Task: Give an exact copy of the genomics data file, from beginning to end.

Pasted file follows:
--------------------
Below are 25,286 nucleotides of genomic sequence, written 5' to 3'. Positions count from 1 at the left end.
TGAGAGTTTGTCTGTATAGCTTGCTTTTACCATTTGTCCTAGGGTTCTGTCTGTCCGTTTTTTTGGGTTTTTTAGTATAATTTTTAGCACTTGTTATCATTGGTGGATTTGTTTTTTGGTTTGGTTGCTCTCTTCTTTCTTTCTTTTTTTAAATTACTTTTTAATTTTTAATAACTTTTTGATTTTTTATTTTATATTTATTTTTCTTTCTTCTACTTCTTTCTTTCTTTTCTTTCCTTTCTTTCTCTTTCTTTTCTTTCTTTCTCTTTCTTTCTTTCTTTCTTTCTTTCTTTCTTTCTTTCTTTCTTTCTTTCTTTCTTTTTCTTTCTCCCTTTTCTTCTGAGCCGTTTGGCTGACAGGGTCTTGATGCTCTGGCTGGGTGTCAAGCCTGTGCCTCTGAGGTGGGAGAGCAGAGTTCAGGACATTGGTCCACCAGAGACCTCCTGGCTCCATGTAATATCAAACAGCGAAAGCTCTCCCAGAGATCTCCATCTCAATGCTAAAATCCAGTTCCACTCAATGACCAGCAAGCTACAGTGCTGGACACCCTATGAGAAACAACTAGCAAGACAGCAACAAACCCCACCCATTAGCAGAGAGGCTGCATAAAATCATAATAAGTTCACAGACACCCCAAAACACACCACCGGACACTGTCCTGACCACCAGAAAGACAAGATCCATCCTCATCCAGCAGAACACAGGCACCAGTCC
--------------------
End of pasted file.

Below are 25,286 nucleotides of genomic sequence, written 5' to 3'. Positions count from 1 at the left end.
TGAGAGTTTGTCTGTATAGCTTGCTTTTACCATTTGTCCTAGGGTTCTGTCTGTCCGTTTTTTTGGGTTTTTTAGTATAATTTTTAGCACTTGTTATCATTGGTGGATTTGTTTTTTGGTTTGGTTGCTCTCTTCTTTCTTTCTTTTTTTAAATTACTTTTTAATTTTTAATAACTTTTTGATTTTTTATTTTATATTTATTTTTCTTTCTTCTACTTCTTTCTTTCTTTTCTTTCCTTTCTTTCTCTTTCTTTTCTTTCTTTCTCTTTCTTTCTTTCTTTCTTTCTTTCTTTCTTTCTTTCTTTCTTTCTTTCTTTCTTTTTCTTTCTCCCTTTTCTTCTGAGCCGTTTGGCTGACAGGGTCTTGATGCTCTGGCTGGGTGTCAAGCCTGTGCCTCTGAGGTGGGAGAGCAGAGTTCAGGACATTGGTCCACCAGAGACCTCCTGGCTCCATGTAATATCAAACAGCGAAAGCTCTCCCAGAGATCTCCATCTCAATGCTAAAATCCAGTTCCACTCAATGACCAGCAAGCTACAGTGCTGGACACCCTATGAGAAACAACTAGCAAGACAGCAACAAACCCCACCCATTAGCAGAGAGGCTGCATAAAATCATAATAAGTTCACAGACACCCCAAAACACACCACCGGACACTGTCCTGACCACCAGAAAGACAAGATCCATCCTCATCCAGCAGAACACAGGCACCAGTCC